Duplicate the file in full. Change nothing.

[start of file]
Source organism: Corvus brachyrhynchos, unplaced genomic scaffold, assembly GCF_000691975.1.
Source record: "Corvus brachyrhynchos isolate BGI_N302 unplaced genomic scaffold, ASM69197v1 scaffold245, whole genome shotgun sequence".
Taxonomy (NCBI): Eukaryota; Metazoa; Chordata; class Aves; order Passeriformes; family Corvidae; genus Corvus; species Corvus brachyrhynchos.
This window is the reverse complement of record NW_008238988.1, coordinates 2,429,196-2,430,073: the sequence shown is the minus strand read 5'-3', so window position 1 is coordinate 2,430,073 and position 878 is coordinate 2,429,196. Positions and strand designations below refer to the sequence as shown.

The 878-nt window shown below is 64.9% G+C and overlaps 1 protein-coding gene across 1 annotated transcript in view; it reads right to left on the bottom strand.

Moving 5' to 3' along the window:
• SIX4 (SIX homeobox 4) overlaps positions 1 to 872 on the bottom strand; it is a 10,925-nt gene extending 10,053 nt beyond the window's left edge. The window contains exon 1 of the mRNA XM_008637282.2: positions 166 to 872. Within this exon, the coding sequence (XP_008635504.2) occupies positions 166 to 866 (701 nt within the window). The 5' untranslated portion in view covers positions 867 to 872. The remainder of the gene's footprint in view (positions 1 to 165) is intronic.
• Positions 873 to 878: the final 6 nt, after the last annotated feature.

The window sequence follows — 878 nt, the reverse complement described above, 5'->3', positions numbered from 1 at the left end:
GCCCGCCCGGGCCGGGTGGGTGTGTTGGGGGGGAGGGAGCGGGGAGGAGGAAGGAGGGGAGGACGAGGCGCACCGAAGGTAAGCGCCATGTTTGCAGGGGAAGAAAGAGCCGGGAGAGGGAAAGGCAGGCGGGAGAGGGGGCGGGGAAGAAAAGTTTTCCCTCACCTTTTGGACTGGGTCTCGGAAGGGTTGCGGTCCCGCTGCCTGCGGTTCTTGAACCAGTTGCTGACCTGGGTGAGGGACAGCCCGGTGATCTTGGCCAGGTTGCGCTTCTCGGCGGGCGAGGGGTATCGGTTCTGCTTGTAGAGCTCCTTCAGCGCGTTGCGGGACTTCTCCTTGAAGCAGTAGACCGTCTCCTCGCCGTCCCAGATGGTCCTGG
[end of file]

Source organism: Corvus brachyrhynchos, unplaced genomic scaffold, assembly GCF_000691975.1.
Source record: "Corvus brachyrhynchos isolate BGI_N302 unplaced genomic scaffold, ASM69197v1 scaffold245, whole genome shotgun sequence".
Taxonomy (NCBI): Eukaryota; Metazoa; Chordata; class Aves; order Passeriformes; family Corvidae; genus Corvus; species Corvus brachyrhynchos.
This window is the reverse complement of record NW_008238988.1, coordinates 2,429,196-2,430,073: the sequence shown is the minus strand read 5'-3', so window position 1 is coordinate 2,430,073 and position 878 is coordinate 2,429,196. Positions and strand designations below refer to the sequence as shown.

The 878-nt window shown below is 64.9% G+C and overlaps 1 protein-coding gene across 1 annotated transcript in view; it reads right to left on the bottom strand.

Moving 5' to 3' along the window:
• SIX4 (SIX homeobox 4) overlaps positions 1 to 872 on the bottom strand; it is a 10,925-nt gene extending 10,053 nt beyond the window's left edge. The window contains exon 1 of the mRNA XM_008637282.2: positions 166 to 872. Within this exon, the coding sequence (XP_008635504.2) occupies positions 166 to 866 (701 nt within the window). The 5' untranslated portion in view covers positions 867 to 872. The remainder of the gene's footprint in view (positions 1 to 165) is intronic.
• Positions 873 to 878: the final 6 nt, after the last annotated feature.

The window sequence follows — 878 nt, the reverse complement described above, 5'->3', positions numbered from 1 at the left end:
GCCCGCCCGGGCCGGGTGGGTGTGTTGGGGGGGAGGGAGCGGGGAGGAGGAAGGAGGGGAGGACGAGGCGCACCGAAGGTAAGCGCCATGTTTGCAGGGGAAGAAAGAGCCGGGAGAGGGAAAGGCAGGCGGGAGAGGGGGCGGGGAAGAAAAGTTTTCCCTCACCTTTTGGACTGGGTCTCGGAAGGGTTGCGGTCCCGCTGCCTGCGGTTCTTGAACCAGTTGCTGACCTGGGTGAGGGACAGCCCGGTGATCTTGGCCAGGTTGCGCTTCTCGGCGGGCGAGGGGTATCGGTTCTGCTTGTAGAGCTCCTTCAGCGCGTTGCGGGACTTCTCCTTGAAGCAGTAGACCGTCTCCTCGCCGTCCCAGATGGTCCTGG